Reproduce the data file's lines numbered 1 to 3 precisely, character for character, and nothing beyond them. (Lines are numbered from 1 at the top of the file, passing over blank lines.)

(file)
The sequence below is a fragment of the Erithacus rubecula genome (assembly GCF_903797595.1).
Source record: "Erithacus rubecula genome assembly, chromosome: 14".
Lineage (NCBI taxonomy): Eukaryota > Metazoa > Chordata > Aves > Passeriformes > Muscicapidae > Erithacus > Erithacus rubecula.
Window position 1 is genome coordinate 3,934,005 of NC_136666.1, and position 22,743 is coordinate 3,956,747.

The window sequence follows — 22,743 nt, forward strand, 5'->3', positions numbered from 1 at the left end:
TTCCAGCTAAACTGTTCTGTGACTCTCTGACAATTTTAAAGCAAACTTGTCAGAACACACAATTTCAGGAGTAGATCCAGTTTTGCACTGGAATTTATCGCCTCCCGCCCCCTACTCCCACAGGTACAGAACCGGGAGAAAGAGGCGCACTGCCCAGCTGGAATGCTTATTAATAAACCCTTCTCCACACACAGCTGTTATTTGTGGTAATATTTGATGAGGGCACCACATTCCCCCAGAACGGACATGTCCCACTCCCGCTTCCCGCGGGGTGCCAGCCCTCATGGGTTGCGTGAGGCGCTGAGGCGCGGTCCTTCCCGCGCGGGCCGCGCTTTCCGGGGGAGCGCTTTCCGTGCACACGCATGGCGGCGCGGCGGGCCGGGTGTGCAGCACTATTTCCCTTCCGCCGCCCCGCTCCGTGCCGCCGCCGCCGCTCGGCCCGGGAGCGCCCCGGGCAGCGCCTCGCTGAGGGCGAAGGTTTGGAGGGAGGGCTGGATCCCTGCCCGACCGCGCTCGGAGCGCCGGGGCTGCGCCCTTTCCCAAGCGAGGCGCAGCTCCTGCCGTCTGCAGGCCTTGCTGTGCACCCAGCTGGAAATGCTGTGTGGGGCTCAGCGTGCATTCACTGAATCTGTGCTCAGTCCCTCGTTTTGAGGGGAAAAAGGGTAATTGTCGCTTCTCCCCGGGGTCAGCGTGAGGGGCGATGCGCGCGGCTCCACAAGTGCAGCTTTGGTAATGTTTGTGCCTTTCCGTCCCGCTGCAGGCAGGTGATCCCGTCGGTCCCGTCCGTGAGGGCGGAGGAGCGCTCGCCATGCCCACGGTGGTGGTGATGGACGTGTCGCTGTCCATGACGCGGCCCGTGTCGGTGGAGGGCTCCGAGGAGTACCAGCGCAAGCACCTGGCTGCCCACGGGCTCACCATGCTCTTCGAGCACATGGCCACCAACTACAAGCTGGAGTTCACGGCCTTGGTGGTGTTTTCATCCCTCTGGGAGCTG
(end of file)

The sequence below is a fragment of the Erithacus rubecula genome (assembly GCF_903797595.1).
Source record: "Erithacus rubecula genome assembly, chromosome: 14".
Lineage (NCBI taxonomy): Eukaryota > Metazoa > Chordata > Aves > Passeriformes > Muscicapidae > Erithacus > Erithacus rubecula.